West Ham’s current financial crisis is not just about the global pandemic.
The Hammers were already on target to lose £40m last season before COVID hit and those losses increased to £50m primarily due to loss of ticket and retail revenue after lock-down.
The club spent more than they could afford under Manuel Pellegrini with over £200m committed in transfers and a wage bill of £136m at its peak. West Ham still owe over £87m of that to other clubs at a rate of over £5m per month.
The board and the club’s senior management must take their share of the blame as it was them signing the cheques and agreeing to those levels of spending under the ambitious Pellegrini project.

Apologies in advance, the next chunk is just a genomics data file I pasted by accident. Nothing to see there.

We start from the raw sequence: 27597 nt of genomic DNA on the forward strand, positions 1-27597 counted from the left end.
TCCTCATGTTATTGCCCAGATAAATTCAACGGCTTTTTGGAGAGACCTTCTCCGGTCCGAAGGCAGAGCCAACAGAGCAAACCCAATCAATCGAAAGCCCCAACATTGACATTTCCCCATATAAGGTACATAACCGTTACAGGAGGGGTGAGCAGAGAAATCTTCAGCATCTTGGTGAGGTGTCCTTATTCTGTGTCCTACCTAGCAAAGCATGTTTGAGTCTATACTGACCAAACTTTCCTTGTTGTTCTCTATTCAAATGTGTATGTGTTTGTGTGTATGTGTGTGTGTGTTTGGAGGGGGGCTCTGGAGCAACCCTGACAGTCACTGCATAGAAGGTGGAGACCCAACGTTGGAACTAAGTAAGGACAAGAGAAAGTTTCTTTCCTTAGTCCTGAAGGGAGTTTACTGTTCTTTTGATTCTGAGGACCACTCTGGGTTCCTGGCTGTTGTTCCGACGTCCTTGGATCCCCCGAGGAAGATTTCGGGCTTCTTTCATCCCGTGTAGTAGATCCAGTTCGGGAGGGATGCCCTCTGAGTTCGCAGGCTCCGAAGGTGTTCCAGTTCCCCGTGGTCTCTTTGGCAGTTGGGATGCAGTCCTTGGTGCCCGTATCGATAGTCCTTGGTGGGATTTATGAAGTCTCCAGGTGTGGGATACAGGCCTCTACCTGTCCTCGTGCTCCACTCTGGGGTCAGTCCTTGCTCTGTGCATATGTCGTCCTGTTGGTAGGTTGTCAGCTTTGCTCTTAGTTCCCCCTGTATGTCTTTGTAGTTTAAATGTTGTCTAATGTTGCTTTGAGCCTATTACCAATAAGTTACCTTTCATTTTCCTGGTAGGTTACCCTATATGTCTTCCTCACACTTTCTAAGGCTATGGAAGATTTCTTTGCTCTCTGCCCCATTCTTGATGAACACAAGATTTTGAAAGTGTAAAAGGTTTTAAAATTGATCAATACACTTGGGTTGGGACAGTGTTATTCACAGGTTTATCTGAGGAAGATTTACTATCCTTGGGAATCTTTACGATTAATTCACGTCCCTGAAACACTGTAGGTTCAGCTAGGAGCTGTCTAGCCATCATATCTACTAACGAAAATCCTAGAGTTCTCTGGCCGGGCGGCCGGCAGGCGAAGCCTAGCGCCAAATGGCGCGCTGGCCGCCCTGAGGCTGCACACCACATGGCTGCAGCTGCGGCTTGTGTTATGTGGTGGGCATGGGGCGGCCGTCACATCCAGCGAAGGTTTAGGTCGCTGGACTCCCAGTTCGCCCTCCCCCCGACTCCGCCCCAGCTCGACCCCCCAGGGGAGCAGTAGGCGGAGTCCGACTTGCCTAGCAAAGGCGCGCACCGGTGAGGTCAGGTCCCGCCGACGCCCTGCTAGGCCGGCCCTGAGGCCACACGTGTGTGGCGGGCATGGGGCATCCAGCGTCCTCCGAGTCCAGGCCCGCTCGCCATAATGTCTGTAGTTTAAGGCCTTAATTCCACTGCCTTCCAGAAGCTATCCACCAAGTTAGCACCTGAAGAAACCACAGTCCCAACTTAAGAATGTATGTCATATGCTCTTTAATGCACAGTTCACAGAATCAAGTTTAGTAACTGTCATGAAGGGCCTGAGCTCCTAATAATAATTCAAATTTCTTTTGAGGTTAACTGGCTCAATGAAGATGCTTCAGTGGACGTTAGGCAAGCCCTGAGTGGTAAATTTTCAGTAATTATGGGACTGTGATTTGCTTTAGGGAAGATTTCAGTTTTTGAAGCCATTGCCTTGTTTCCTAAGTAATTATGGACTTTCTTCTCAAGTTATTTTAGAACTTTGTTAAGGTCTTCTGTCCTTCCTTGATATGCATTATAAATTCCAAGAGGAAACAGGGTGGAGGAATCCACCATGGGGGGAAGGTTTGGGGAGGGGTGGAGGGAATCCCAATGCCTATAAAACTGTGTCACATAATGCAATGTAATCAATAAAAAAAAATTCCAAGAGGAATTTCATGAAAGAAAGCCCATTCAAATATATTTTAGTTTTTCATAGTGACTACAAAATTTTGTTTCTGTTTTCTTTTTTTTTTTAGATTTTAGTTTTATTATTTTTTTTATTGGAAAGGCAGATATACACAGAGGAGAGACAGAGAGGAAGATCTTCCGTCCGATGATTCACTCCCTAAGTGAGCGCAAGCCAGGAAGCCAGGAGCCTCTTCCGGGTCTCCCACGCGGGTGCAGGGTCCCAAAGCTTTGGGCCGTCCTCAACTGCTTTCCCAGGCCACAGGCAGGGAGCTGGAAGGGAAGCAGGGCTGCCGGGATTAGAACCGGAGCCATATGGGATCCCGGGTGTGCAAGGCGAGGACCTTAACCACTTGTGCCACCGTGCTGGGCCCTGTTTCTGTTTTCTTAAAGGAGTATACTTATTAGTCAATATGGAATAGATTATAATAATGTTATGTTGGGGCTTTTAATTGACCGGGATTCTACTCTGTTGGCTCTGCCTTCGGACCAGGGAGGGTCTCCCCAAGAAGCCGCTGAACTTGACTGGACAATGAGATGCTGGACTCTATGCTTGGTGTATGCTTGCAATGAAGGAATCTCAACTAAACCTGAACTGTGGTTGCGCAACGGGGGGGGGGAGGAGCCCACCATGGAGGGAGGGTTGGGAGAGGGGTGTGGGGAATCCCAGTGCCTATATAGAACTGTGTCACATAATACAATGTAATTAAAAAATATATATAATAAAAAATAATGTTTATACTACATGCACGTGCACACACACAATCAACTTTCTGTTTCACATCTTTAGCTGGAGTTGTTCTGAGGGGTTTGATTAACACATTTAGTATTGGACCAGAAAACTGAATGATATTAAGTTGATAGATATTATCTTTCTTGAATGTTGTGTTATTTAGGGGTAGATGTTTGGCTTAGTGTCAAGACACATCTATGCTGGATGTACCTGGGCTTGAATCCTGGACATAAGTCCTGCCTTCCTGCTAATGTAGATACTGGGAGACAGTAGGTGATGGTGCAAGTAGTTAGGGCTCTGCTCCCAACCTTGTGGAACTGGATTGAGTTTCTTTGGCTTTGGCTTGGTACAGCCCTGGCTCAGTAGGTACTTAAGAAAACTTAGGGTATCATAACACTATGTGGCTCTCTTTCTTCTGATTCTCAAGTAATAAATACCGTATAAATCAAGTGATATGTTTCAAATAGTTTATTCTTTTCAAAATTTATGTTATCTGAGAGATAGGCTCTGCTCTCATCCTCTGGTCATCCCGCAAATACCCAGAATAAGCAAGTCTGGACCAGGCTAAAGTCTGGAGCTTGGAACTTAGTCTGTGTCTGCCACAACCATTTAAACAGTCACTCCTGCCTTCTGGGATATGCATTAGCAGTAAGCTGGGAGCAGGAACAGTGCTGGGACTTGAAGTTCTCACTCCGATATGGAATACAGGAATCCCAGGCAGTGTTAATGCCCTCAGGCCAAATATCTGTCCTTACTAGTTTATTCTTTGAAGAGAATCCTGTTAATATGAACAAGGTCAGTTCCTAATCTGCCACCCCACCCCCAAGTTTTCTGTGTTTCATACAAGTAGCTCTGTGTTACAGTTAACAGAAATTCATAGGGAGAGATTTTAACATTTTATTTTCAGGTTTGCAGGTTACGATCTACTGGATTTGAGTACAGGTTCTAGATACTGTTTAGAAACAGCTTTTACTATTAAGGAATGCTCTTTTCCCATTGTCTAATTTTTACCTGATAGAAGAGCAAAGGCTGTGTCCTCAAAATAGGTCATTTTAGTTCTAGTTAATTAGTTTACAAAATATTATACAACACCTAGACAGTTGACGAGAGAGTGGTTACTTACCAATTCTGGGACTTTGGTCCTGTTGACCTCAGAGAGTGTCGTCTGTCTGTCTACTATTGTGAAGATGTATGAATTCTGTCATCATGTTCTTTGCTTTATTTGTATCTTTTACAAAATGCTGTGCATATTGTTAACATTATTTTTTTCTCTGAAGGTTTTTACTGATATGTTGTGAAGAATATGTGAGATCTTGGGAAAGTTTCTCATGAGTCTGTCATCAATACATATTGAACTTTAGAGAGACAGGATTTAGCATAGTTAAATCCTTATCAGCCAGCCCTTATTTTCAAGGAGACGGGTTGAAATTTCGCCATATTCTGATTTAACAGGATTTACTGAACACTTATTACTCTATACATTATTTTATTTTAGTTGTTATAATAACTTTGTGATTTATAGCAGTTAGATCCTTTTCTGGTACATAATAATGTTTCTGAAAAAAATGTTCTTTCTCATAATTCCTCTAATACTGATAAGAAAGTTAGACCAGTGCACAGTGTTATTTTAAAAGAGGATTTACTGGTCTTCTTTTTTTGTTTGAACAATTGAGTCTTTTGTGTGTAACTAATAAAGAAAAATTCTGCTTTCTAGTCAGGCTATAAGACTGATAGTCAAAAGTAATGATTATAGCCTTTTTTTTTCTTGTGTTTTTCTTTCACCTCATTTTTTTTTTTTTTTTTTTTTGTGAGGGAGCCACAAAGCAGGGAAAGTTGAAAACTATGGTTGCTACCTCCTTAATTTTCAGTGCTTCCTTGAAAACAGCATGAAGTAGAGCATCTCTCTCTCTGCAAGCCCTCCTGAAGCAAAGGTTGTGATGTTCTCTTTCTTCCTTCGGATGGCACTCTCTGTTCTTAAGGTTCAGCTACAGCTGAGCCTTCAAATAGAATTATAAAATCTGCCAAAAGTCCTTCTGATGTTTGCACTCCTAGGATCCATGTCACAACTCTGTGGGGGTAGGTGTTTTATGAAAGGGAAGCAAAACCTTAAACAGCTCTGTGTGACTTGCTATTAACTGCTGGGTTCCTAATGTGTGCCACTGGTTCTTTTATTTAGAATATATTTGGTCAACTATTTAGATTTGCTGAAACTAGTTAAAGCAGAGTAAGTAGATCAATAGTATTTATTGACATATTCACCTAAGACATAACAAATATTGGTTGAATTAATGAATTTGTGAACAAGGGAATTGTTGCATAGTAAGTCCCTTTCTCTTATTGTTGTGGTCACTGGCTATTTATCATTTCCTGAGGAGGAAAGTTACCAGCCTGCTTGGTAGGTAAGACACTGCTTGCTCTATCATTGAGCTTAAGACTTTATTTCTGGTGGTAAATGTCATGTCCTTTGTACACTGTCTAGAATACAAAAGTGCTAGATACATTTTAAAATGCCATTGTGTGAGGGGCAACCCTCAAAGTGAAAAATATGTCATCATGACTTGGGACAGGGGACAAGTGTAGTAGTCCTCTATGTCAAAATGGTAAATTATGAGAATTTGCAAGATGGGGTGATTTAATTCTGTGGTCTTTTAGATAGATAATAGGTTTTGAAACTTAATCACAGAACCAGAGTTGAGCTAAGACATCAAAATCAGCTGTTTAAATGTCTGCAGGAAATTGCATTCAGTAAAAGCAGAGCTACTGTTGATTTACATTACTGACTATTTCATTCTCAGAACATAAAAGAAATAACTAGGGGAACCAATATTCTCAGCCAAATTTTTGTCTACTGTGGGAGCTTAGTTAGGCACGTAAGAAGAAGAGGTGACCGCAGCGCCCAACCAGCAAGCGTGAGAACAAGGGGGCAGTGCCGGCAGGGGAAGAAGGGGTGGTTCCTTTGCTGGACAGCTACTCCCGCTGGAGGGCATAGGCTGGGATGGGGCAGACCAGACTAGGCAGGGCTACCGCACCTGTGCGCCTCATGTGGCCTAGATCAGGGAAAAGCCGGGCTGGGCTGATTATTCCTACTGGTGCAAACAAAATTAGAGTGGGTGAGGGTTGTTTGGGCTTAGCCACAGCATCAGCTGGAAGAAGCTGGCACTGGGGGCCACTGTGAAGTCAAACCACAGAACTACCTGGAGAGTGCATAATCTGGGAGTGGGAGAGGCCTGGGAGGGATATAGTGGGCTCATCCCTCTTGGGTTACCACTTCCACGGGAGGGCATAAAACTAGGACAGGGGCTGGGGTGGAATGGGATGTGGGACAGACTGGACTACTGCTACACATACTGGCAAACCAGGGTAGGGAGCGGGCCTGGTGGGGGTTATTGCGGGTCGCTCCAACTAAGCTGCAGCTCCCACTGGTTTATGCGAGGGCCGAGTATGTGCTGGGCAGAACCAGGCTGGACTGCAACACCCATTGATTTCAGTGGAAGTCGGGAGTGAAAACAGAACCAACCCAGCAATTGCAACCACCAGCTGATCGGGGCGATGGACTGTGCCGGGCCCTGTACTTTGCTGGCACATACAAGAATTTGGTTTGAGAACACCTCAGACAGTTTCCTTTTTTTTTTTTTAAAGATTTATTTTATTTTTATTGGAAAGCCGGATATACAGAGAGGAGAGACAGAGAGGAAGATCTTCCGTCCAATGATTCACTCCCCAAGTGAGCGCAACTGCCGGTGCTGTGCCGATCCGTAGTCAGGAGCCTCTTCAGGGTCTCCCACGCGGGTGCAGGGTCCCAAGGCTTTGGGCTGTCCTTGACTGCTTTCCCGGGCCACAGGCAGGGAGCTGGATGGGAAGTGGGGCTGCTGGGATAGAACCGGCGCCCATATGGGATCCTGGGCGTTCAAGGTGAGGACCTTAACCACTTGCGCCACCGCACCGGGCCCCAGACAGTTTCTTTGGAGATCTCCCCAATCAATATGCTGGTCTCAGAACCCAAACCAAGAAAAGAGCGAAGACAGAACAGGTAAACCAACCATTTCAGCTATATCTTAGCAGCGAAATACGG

West Ham earned £123m from broadcasters in the 2018/2019 season and budgeted to improve on that in the 2019/2020 season. In fact they dropped £13m to £110m for last season after finishing sixteenth and will receive less for the next two seasons in the Premier League as part of a £330m rebate to broadcasters split by all clubs.
Panicked by the possibility of relegation the board spent a further £45m of committed spending in January this year on Jarrod Bowen, Tomas Soucek and Darren Randolph.
In July the shareholders injected £30m of cash into the club via a rights issue followed by another loan from Media Rights and Funding in August likely to be in excess of £40m.
But stories still persist that the £5.4m instalment for Haller remains unpaid at the beginning of the week with the Soucek first instalment due this summer to Slavia Prague.
What will happen to the £4.5m received from Celtic remains to be seen but transfer activity is likely be limited this summer as the board and the manager desperately attempt to balance the books on wages and transfer budget.